posted by Hello, Revelers! I am Captain Lavender! at 11:42 AM on March 15, 2010


Do you have any stats to show that 12 beats 5 more often than 11 beats 6 or 10 beats 7?
posted by lukemeister at 11:55 AM on March 15, 2010


Stats, not sure what year it goes up to:

9 thru 12 seed NCAA bracket trends since 1985:
9 seeds are 52-44 against 8 seeds.
10 seeds are 38-58 against 7 seeds.
11 seeds are 30-66 against 6 seeds.
12 seeds are 31-65 against 5 seeds.

So, 12-5 does seem to have more upsets than expected.
posted by smackfu at 12:08 PM on March 15, 2010 [2 favorites]


I agree halfway with mcstayinskool. I don't really think that mid-major conference teams are too underrated but he points out that a great many of the 13-16 seed teams are automatic bid conference champions from weaker conferences that would never get an at-large bid. A lot of these teams might not really be in the top 64 in terms of talent.

It's usually about the same number of these teams each year and they start to run out around the 12-13 seed. So it's more that the 12 seeds are significantly better than the 13-16 teams and the tournament starts to get more competitive at that point.
posted by solmyjuice at 12:12 PM on March 15, 2010


This has some records for seeds 11-16 and seems like it's probably up to date. I've definitely heard the 0-100 thing for 16 seeds other places this year.

11 is 31-69, 12 is 34-66, 13 is 21-79, 14 is 15-85, 15 is 4-96, and 16 is 0-100

Looking at those numbers, 3% better than the 11 seed isn't really that much (3 wins over 25 years). Maybe it's just luck combined with not-very-good minor conference champions taking up most of the 13-16 slots.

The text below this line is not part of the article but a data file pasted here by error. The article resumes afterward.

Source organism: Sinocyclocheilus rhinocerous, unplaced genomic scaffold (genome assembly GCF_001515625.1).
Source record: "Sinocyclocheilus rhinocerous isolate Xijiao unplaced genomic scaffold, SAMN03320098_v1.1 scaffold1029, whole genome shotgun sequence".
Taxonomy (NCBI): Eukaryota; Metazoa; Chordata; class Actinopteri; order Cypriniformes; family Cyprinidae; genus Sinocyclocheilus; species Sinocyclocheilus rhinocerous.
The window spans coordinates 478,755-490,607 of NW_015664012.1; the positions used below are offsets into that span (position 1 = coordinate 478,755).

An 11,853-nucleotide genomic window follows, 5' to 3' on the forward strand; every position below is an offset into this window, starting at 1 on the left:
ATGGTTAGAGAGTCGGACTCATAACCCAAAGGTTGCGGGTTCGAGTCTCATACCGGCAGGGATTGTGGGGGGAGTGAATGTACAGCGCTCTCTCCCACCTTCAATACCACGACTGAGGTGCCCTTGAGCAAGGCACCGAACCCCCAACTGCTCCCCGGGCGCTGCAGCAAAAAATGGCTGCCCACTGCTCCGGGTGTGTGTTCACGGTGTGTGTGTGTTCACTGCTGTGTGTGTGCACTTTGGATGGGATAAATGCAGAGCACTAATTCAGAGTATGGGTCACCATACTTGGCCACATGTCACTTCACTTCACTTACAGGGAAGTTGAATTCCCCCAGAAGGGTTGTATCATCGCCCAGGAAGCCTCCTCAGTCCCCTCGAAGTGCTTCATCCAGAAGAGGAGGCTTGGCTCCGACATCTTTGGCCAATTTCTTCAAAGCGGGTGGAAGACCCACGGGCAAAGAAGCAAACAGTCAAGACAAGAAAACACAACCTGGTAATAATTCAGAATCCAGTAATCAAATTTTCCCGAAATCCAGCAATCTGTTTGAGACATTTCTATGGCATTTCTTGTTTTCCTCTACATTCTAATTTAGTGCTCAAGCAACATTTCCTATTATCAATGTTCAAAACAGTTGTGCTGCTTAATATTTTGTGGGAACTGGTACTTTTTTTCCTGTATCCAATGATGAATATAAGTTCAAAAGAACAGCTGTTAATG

posted by Copronymus at 12:17 PM on March 15, 2010


to provide some support for the argument a 12 seed is usually around where team quality starts to flatten out here is a post from Basketball Prospectus they just put up today.
Graph at the top make this point.
posted by JPD at 12:17 PM on March 15, 2010


to provide some support for the argument a 12 seed is usually around where team quality starts to flatten out here is a post from Basketball Prospectus they just put up today.

Dammit, I knew I should have checked Basketball Prospectus.

That graph also indicates that 5 seeds are worse than 6 seeds, which might also be part of what's going on. I can see it being the case that, much like 12s are the last of the good teams, the 5 slot is where the committee stops being able to distinguish the relative qualities of the teams quite so easily, so they just throw in the 3rd best ACC team because they're familiar and have a good reputation.
posted by Copronymus at 12:26 PM on March 15, 2010


It could be that 5s tend to be schools which are usually very good but not this year while 12s are schools that are not usually very good but have a great team (for them) this year. So biases in opposite directions, in other words.
posted by callmejay at 1:20 PM on March 15, 2010